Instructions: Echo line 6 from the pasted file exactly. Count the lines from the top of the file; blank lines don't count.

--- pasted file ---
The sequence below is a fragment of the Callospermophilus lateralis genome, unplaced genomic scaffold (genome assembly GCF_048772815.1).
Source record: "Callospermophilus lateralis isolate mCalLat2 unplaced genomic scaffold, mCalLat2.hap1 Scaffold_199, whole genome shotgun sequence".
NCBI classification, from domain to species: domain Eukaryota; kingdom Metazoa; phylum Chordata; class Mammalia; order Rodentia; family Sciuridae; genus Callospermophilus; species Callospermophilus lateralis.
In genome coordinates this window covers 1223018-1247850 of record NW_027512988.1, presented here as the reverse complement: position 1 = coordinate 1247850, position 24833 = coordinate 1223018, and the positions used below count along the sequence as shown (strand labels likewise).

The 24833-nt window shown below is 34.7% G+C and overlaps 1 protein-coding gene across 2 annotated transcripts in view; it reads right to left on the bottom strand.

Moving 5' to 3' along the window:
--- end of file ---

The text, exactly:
Moving 5' to 3' along the window: